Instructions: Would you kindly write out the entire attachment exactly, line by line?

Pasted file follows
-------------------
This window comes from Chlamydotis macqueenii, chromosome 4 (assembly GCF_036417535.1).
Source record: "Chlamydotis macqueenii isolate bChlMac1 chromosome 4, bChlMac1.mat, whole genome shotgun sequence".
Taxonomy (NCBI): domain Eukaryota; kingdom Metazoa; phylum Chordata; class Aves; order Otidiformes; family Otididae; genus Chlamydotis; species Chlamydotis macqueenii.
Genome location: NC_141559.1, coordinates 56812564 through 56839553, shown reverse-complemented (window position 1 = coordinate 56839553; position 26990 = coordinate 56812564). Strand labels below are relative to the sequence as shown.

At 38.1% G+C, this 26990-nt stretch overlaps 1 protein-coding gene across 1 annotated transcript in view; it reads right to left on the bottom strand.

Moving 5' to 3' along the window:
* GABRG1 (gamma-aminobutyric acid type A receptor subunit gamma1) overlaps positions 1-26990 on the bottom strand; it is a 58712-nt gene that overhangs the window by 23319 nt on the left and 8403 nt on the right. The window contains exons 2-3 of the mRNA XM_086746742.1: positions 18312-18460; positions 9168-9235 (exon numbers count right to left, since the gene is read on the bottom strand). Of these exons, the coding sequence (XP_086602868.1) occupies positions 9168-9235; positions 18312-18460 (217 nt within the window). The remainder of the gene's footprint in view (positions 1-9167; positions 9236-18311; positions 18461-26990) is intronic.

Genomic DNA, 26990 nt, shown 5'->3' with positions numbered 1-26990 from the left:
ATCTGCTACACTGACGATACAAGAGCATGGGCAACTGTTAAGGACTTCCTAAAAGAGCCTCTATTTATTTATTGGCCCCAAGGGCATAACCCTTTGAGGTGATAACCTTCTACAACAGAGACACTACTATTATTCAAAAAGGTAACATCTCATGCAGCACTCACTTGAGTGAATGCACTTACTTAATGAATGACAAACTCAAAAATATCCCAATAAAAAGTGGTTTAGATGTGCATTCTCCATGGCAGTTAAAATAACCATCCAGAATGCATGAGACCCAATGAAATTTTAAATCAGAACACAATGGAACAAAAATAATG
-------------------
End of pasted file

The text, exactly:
This window comes from Chlamydotis macqueenii, chromosome 4 (assembly GCF_036417535.1).
Source record: "Chlamydotis macqueenii isolate bChlMac1 chromosome 4, bChlMac1.mat, whole genome shotgun sequence".
Taxonomy (NCBI): domain Eukaryota; kingdom Metazoa; phylum Chordata; class Aves; order Otidiformes; family Otididae; genus Chlamydotis; species Chlamydotis macqueenii.
Genome location: NC_141559.1, coordinates 56812564 through 56839553, shown reverse-complemented (window position 1 = coordinate 56839553; position 26990 = coordinate 56812564). Strand labels below are relative to the sequence as shown.

At 38.1% G+C, this 26990-nt stretch overlaps 1 protein-coding gene across 1 annotated transcript in view; it reads right to left on the bottom strand.

Moving 5' to 3' along the window:
* GABRG1 (gamma-aminobutyric acid type A receptor subunit gamma1) overlaps positions 1-26990 on the bottom strand; it is a 58712-nt gene that overhangs the window by 23319 nt on the left and 8403 nt on the right. The window contains exons 2-3 of the mRNA XM_086746742.1: positions 18312-18460; positions 9168-9235 (exon numbers count right to left, since the gene is read on the bottom strand). Of these exons, the coding sequence (XP_086602868.1) occupies positions 9168-9235; positions 18312-18460 (217 nt within the window). The remainder of the gene's footprint in view (positions 1-9167; positions 9236-18311; positions 18461-26990) is intronic.

Genomic DNA, 26990 nt, shown 5'->3' with positions numbered 1-26990 from the left:
ATCTGCTACACTGACGATACAAGAGCATGGGCAACTGTTAAGGACTTCCTAAAAGAGCCTCTATTTATTTATTGGCCCCAAGGGCATAACCCTTTGAGGTGATAACCTTCTACAACAGAGACACTACTATTATTCAAAAAGGTAACATCTCATGCAGCACTCACTTGAGTGAATGCACTTACTTAATGAATGACAAACTCAAAAATATCCCAATAAAAAGTGGTTTAGATGTGCATTCTCCATGGCAGTTAAAATAACCATCCAGAATGCATGAGACCCAATGAAATTTTAAATCAGAACACAATGGAACAAAAATAATG